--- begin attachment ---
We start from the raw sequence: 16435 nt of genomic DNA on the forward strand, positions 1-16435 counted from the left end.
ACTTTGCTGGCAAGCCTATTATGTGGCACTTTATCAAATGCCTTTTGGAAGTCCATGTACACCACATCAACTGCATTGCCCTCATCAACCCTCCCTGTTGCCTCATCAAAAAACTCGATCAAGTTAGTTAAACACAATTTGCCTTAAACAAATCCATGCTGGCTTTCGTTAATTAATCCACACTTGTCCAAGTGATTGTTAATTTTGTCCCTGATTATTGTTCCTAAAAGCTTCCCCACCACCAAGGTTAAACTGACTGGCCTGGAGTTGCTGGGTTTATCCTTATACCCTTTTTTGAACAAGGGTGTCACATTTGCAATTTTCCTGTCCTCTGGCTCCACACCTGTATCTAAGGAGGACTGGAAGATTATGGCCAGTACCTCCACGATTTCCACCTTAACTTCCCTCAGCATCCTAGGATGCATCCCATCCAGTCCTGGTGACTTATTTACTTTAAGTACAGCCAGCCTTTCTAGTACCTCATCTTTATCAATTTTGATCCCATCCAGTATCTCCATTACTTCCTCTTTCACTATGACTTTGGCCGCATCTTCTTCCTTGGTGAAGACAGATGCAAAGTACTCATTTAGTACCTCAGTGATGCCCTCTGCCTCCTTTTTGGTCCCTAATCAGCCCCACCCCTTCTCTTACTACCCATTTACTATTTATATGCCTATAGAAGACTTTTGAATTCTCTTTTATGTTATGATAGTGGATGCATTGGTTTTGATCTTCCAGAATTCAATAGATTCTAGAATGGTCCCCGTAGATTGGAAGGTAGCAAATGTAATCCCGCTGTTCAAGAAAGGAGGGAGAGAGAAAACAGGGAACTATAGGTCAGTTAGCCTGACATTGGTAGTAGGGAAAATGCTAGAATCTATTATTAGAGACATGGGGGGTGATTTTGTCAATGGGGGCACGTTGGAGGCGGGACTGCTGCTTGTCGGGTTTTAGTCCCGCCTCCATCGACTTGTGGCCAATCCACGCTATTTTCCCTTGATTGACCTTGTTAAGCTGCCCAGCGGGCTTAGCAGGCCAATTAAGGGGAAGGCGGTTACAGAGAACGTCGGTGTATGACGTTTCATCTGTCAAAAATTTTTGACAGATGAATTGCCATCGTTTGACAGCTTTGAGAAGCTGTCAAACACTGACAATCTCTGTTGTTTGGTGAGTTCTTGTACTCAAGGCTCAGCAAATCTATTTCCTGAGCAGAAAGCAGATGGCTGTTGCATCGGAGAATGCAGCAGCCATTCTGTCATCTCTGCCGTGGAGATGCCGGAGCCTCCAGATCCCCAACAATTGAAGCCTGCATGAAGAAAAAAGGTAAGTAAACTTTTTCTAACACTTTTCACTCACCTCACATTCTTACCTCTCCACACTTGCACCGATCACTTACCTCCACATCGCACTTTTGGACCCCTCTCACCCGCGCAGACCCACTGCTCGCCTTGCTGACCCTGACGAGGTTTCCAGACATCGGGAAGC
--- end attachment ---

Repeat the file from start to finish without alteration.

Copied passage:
We start from the raw sequence: 16435 nt of genomic DNA on the forward strand, positions 1-16435 counted from the left end.
ACTTTGCTGGCAAGCCTATTATGTGGCACTTTATCAAATGCCTTTTGGAAGTCCATGTACACCACATCAACTGCATTGCCCTCATCAACCCTCCCTGTTGCCTCATCAAAAAACTCGATCAAGTTAGTTAAACACAATTTGCCTTAAACAAATCCATGCTGGCTTTCGTTAATTAATCCACACTTGTCCAAGTGATTGTTAATTTTGTCCCTGATTATTGTTCCTAAAAGCTTCCCCACCACCAAGGTTAAACTGACTGGCCTGGAGTTGCTGGGTTTATCCTTATACCCTTTTTTGAACAAGGGTGTCACATTTGCAATTTTCCTGTCCTCTGGCTCCACACCTGTATCTAAGGAGGACTGGAAGATTATGGCCAGTACCTCCACGATTTCCACCTTAACTTCCCTCAGCATCCTAGGATGCATCCCATCCAGTCCTGGTGACTTATTTACTTTAAGTACAGCCAGCCTTTCTAGTACCTCATCTTTATCAATTTTGATCCCATCCAGTATCTCCATTACTTCCTCTTTCACTATGACTTTGGCCGCATCTTCTTCCTTGGTGAAGACAGATGCAAAGTACTCATTTAGTACCTCAGTGATGCCCTCTGCCTCCTTTTTGGTCCCTAATCAGCCCCACCCCTTCTCTTACTACCCATTTACTATTTATATGCCTATAGAAGACTTTTGAATTCTCTTTTATGTTATGATAGTGGATGCATTGGTTTTGATCTTCCAGAATTCAATAGATTCTAGAATGGTCCCCGTAGATTGGAAGGTAGCAAATGTAATCCCGCTGTTCAAGAAAGGAGGGAGAGAGAAAACAGGGAACTATAGGTCAGTTAGCCTGACATTGGTAGTAGGGAAAATGCTAGAATCTATTATTAGAGACATGGGGGGTGATTTTGTCAATGGGGGCACGTTGGAGGCGGGACTGCTGCTTGTCGGGTTTTAGTCCCGCCTCCATCGACTTGTGGCCAATCCACGCTATTTTCCCTTGATTGACCTTGTTAAGCTGCCCAGCGGGCTTAGCAGGCCAATTAAGGGGAAGGCGGTTACAGAGAACGTCGGTGTATGACGTTTCATCTGTCAAAAATTTTTGACAGATGAATTGCCATCGTTTGACAGCTTTGAGAAGCTGTCAAACACTGACAATCTCTGTTGTTTGGTGAGTTCTTGTACTCAAGGCTCAGCAAATCTATTTCCTGAGCAGAAAGCAGATGGCTGTTGCATCGGAGAATGCAGCAGCCATTCTGTCATCTCTGCCGTGGAGATGCCGGAGCCTCCAGATCCCCAACAATTGAAGCCTGCATGAAGAAAAAAGGTAAGTAAACTTTTTCTAACACTTTTCACTCACCTCACATTCTTACCTCTCCACACTTGCACCGATCACTTACCTCCACATCGCACTTTTGGACCCCTCTCACCCGCGCAGACCCACTGCTCGCCTTGCTGACCCTGACGAGGTTTCCAGACATCGGGAAGC